A transcript of the episode about the scene of Huey P. Long’s assassination appeared in the April 16, 1936 edition of the Napa Daily Journal (the broken English was deliberate):
It’s worth emphasizing: This was a fictional program; there was never a fact-finding trip to Baton Rouge. Nonetheless, the folklore about holes in the walls quickly took on a life of its own, and when tourists began showing up at the Capitol in search of the defective marble, state officials, for the most part, enthusiastically promoted the attraction, even though several of them knew it was entirely fabricated.
However, after Robert Kennon was elected governor, he ordered the corridor to be cordoned off from the general public in order to expand the size of his office’s waiting room. The marble slabs were removed and replaced with wood paneling, and for a few years, Kingfish curiosity-seekers were out of luck. But when Huey’s younger brother Earl took back power in 1956, the legislature unanimously adopted a resolution by state Rep. Alton De Nux of Avoyelles Parish urging that the original marble paneling be reinstalled.
At this point you may be wondering how this ever became a part of the assassination narrative in the first place, considering that, initially, no one even noticed the bullet holes and that photographs of the crime scene, taken on the night of the shooting, didn’t reveal any damage. If you’ve ever visited the Louisiana Capitol, then you know that there are, in fact, noticeable holes in the walls and in at least one column at the spot of the shooting.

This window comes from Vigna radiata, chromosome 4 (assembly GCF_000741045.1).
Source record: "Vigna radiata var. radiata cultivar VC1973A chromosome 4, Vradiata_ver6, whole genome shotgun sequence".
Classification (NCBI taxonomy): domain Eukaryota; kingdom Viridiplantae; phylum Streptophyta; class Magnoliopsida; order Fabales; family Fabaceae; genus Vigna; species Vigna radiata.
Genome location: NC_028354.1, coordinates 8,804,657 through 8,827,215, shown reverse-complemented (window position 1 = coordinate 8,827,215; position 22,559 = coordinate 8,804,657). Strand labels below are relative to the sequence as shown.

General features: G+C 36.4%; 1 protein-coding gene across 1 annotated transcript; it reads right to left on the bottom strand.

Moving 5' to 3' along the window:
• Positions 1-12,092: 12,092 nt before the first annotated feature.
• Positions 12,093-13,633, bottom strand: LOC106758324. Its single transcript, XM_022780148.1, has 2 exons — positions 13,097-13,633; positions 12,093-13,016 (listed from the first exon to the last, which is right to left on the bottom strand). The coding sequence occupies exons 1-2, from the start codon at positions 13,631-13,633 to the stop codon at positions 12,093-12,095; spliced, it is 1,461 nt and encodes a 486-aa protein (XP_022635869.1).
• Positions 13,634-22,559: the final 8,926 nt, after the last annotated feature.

While no one ever fessed up to it publicly, it seems pretty obvious the tourist attraction that’s been on display at the Capitol since 1967 is nothing more than smoke and mirrors. (Renovations that relocated the governor’s office from the main floor to its current digs on the fourth floor delayed the corridor’s reopening to the public).
Indeed, there were holes that could be found in the Capitol’s marble walls on the night of the shooting. They were just 10 to 15 feet down the hall, and as those who worked in the building since its opening on May 16, 1932 could have told you, they were part of the original construction.
In 1954, Hermann Deutsch, veteran New Orleans newsman and author of the 1963 book The Huey Long Murder Case, began grumbling to fellow reporters about how new holes seemed to be suddenly materializing at the location of the shooting while the original ones down the hall were being patched up or filled in.